Research Article: Summer eczema in exported Icelandic horses: influence of environmental and genetic factors

Date Published: May 26, 2006

Publisher: BioMed Central

Author(s): Sigríður Björnsdóttir, Jakobína Sigvaldadóttir, Hans Broström, Birgitte Langvad, Ágúst Sigurðsson.

http://doi.org/10.1186/1751-0147-48-3

Abstract

A cross sectional study was designed to estimate the prevalence of summer eczema (a chronic, recurrent seasonal dermatitis) in exported Icelandic horses and the influence of environmental and genetic factors on the development of the disease.

Partial Text

Summer eczema (SE) also known as equine insect bite hypersensitivity or sweet itch, is a chronic, recurrent seasonal dermatitis of horses caused by an allergic reaction to the bite of Culicoides ssp midges [1-4]. The symptoms include intense pruritus, self-excoriation resulting in open wounds and secondary infections and are usually localized to the mane, tail and withers [5]. Most breeds of horses can be affected although the prevalence seems to vary considerably between countries and different regions within countries [5-10].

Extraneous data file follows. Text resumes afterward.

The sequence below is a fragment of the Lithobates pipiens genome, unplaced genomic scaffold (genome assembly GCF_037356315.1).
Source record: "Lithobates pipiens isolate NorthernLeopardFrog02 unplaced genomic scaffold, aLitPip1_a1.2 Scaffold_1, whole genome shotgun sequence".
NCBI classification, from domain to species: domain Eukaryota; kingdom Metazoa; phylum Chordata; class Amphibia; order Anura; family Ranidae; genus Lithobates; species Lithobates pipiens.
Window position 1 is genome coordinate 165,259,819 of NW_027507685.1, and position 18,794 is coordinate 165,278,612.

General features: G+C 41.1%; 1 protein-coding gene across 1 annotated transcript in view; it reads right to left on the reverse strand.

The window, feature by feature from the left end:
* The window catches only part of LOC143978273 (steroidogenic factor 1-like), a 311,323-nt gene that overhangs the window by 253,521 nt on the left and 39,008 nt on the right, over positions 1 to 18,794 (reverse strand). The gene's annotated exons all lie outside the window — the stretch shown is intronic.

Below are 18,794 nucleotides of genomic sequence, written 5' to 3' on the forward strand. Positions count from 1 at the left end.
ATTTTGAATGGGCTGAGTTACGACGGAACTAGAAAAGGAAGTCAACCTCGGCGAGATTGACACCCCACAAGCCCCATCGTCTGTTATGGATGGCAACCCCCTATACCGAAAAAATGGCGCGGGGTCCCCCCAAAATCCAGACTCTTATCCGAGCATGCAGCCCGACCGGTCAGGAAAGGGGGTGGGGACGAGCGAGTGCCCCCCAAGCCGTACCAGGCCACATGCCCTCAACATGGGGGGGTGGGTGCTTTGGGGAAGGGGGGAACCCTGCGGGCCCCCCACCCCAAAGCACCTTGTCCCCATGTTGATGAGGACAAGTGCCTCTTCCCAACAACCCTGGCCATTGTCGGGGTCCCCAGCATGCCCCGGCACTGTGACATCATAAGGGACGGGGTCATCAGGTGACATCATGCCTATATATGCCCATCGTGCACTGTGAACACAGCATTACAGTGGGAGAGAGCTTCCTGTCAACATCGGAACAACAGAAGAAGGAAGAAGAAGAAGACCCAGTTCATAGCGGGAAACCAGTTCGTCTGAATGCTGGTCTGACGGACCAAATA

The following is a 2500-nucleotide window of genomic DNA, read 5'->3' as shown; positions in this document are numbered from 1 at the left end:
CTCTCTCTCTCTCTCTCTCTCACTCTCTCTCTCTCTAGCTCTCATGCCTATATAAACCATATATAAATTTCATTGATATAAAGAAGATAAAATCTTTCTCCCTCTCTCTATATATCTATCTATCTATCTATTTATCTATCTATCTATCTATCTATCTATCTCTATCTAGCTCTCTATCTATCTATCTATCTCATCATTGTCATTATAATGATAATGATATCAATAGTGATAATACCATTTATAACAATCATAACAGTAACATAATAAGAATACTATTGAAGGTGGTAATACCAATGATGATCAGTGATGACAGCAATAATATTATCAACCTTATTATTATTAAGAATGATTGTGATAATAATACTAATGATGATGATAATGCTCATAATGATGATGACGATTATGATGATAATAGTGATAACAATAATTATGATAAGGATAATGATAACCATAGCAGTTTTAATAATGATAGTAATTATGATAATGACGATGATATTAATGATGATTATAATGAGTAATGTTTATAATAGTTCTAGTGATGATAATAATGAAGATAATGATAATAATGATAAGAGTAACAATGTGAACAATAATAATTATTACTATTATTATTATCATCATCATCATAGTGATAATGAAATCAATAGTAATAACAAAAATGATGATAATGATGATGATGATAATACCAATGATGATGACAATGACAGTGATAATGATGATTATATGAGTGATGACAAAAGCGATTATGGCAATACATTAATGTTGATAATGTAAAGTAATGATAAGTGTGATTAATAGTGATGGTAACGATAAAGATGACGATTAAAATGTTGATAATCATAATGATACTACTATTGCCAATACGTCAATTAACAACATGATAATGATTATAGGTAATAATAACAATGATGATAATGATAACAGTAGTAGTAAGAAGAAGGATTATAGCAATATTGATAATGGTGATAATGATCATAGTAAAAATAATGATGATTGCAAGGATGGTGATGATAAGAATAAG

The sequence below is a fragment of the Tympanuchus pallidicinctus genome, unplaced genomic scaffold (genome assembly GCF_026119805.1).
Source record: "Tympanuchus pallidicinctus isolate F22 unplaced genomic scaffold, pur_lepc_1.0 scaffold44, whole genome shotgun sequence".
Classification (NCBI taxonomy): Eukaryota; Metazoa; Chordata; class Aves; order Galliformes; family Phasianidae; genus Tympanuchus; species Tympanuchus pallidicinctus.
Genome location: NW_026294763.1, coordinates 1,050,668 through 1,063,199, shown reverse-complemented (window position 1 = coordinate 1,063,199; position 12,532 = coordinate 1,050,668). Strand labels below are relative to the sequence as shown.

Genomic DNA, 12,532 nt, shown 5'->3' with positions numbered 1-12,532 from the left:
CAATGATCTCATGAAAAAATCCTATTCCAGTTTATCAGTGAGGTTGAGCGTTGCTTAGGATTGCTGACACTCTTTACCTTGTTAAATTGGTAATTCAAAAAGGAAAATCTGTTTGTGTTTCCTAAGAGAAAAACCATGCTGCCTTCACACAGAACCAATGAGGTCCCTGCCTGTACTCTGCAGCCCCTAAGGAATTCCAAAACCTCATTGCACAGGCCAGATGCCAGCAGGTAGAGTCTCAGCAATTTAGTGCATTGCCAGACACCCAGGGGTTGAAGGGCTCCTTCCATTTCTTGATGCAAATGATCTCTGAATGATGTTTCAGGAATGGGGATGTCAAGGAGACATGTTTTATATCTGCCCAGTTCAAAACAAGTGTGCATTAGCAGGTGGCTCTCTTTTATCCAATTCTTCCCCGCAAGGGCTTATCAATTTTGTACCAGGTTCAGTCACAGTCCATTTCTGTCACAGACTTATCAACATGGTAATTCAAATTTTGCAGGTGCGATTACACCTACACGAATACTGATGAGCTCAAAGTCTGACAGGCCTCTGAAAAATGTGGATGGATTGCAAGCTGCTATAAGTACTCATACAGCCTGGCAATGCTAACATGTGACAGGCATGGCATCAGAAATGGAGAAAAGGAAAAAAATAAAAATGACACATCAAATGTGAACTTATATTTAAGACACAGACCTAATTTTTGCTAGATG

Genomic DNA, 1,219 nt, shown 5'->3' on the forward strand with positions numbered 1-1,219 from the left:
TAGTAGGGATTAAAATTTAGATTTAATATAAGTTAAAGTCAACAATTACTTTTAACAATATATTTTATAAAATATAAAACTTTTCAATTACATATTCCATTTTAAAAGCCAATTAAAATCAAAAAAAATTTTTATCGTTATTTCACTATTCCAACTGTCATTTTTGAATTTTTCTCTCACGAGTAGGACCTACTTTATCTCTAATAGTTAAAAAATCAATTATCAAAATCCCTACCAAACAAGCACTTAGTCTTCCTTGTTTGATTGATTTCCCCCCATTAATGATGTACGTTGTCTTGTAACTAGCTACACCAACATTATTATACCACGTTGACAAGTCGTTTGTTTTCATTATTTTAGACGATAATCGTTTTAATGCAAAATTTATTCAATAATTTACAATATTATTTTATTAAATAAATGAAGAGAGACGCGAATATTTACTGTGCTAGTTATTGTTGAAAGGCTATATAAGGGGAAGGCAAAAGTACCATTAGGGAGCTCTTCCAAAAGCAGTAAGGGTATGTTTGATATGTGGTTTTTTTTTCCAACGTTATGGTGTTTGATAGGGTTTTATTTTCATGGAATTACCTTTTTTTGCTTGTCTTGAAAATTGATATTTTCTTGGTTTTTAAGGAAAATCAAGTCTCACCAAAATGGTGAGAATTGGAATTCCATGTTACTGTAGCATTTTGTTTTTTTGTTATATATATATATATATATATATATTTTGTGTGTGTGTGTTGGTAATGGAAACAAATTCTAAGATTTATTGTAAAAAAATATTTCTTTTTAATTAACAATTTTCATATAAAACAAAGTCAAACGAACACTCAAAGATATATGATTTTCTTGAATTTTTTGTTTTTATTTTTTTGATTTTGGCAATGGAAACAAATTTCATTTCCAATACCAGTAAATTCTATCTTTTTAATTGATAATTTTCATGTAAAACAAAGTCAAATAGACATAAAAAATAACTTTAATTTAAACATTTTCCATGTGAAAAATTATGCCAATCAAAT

In total 330 horses were examined for summer eczema, 170 in Germany, 82 in Denmark and 75 in Sweden. The age of the horses ranged from 1 to 25 years with the mean of 10.3 years. The distribution of gender was 58% mares, 31% geldings and 11% stallions. The age at export was known for 262 of the horses (79.4%) and ranged from few months to 16 years. The mean age at export was 3.1 years. Time since export was known for 312 of the horses (94.5%) ranging from few months to 22 years with the mean of 4.7 years.

At the time of the examination a central database did not exist for Icelandic horses in Europe prohibiting selection of a random material from the population. The central database [15] introduced in 2000 has improved the availability of information about the population. The wide distribution of exported Icelandic horses in Europe, where they are kept in different environments and where the management is variable, make a complete epidemiological study difficult to perform. The owners are, however, well aware about the disease and were willing to participate with their horses in the survey. Emphasis was made on visiting large horse farms where all horses fulfilling the criteria were examined. On these farms, horses were kept from many owners who were not all able to be there personally at the time of the examination. This is the main reason for some missing data of the questionnaire.

 

Source:

http://doi.org/10.1186/1751-0147-48-3

 

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